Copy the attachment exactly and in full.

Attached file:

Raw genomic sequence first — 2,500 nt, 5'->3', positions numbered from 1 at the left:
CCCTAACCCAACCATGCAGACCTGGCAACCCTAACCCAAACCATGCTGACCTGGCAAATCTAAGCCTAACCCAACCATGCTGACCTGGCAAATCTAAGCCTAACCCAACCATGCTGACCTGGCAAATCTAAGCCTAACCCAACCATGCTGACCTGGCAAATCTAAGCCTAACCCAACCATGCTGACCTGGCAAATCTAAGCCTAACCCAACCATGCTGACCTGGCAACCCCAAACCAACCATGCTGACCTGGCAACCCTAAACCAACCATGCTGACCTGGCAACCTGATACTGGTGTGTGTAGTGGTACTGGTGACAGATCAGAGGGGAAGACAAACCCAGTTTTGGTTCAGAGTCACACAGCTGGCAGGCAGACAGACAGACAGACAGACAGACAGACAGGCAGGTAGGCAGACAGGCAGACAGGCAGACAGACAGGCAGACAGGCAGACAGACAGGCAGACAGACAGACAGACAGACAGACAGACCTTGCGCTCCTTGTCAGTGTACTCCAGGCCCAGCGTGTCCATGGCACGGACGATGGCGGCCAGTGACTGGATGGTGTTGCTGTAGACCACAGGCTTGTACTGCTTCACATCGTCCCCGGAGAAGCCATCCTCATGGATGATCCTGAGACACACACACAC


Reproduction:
Raw genomic sequence first — 2,500 nt, 5'->3', positions numbered from 1 at the left:
CCCTAACCCAACCATGCAGACCTGGCAACCCTAACCCAAACCATGCTGACCTGGCAAATCTAAGCCTAACCCAACCATGCTGACCTGGCAAATCTAAGCCTAACCCAACCATGCTGACCTGGCAAATCTAAGCCTAACCCAACCATGCTGACCTGGCAAATCTAAGCCTAACCCAACCATGCTGACCTGGCAAATCTAAGCCTAACCCAACCATGCTGACCTGGCAACCCCAAACCAACCATGCTGACCTGGCAACCCTAAACCAACCATGCTGACCTGGCAACCTGATACTGGTGTGTGTAGTGGTACTGGTGACAGATCAGAGGGGAAGACAAACCCAGTTTTGGTTCAGAGTCACACAGCTGGCAGGCAGACAGACAGACAGACAGACAGACAGACAGGCAGGTAGGCAGACAGGCAGACAGGCAGACAGACAGGCAGACAGGCAGACAGACAGGCAGACAGACAGACAGACAGACAGACAGACCTTGCGCTCCTTGTCAGTGTACTCCAGGCCCAGCGTGTCCATGGCACGGACGATGGCGGCCAGTGACTGGATGGTGTTGCTGTAGACCACAGGCTTGTACTGCTTCACATCGTCCCCGGAGAAGCCATCCTCATGGATGATCCTGAGACACACACACAC